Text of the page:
BSI: Standards Supporting the Journey to Carbon Neutrality

BSI uses clear standard reporting to support organisations on their journey to carbon neutrality and net zero emissions

Reaching net zero is a target for many organisations – some have already achieved it, and some are working toward it. To limit global warming to 1.5°C, greenhouse gas emissions must peak before 2025 at the latest and decline 43% by 2030, according to the Paris Agreement. 

Carbon neutrality is an important milestone on the journey to net zero, but for large organisations the logistical steps can be complex. 

What is carbon neutrality?
  • A state of balance between the carbon dioxide (CO2) released into the atmosphere and the CO2 removed from the atmosphere

BSI was founded in 1901 to have a positive impact on society from early standards for steel sections, to the future of nanotechnology. Since 2000, the institution – now a 15,000 strong global community – has been driving impact from bases in the Middle East, Asia Pacific, Europe, the US, and South Africa, partnering with clients and stakeholders to deliver impactful solutions to important issues. BSI’s services include certifications and testing, information and security, software solutions, and consulting, and its commitment to climate change and carbon neutrality is demonstrated by its role as the Secretariat for the Integrity Council for Voluntary Carbon Market (ICVCM).

Global timeline to reach net-zero

BSI also manages ISO 14068-1, the standard that provides principles, requirements, and guidance for achieving and demonstrating carbon neutrality and ensures that carbon neutrality efforts are true, fair, scientifically valid, and communicated transparently. BSI believes that, with the support of standards and an intrepid attitude, organisations can adapt to becoming a part of the climate solution.

By working specifically towards standards, organisations can achieve measurable and maintainable results. This could include: 
⦁    ISO 14064-1: The standard for event sustainability management
⦁    ISO 14064-2: The standard for quantification, monitoring and reporting of greenhouse gas emission reductions or removal enhancements
⦁    PAS 2080: The built environment is responsible for a high percentage of emissions, so the world’s first framework to decarbonise buildings and structures was created

Embedding sustainability into strategy and standards

In the past, sustainability was often viewed as a choice between ethical goals and financial gains, but it's becoming apparent that organisations integrating sustainability into wider strategies can excel in both aspects.

Through accurate reporting and transparency, stakeholders are backing businesses making green choices. By developing firm requirements, reporting standards mitigate the risk of greenwashing and provide a trustworthy quantification of sustainability within the construction process.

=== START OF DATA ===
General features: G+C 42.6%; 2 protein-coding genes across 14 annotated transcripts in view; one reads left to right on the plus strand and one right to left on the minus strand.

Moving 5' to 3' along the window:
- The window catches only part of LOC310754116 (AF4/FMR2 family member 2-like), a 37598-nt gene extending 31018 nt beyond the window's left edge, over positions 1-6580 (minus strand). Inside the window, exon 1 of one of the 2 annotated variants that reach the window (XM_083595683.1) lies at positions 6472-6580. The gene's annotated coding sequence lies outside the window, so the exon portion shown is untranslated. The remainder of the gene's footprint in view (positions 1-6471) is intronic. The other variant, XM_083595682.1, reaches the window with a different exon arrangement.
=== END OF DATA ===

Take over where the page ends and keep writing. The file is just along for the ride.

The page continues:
What is greenwashing?
  • The act or practice of making a product, policy, or activity appear to be more environmentally friendly or less environmentally damaging than it really is

Sustainability itself is an incredibly broad term, spanning ESG, decarbonisation, biodiversity, the built environment and much more. For companies trying to manage it – and communicate sustainability management to stakeholders – it can be incredibly complicated. Considering the increasingly complex nature of Scope 3 emissions, reporting and communication becomes increasingly key.

Without up-to-date and climate-friendly international standards, it’s becoming increasingly difficult for organisations to achieve the goals set out in the Paris Agreement and by the United Nations.

BSI is taking an innovative approach. 
 

The London Declaration is a commitment led by BSI and adopted by the International Organization for Standardization (ISO) to actively factor climate science into standards development. 

Following the signing of the London Declaration at the ISO General Assembly 2021, BSI has committed to revising its catalogue of 5,000 national standards and working with the international community to align all standards with the latest climate science.

“As the originator of the London Declaration, we are very pleased that this will be taken forward by ISO, its members and other standards bodies so that we can work together with other countries to ensure that standards become an enabler for organisations of all sizes to accelerate our transition to a more sustainable world,” says Susan Taylor Martin, CEO of BSI.

Read BSI’s The Journey to Carbon Neutrality: A guide to progress with standards report here.

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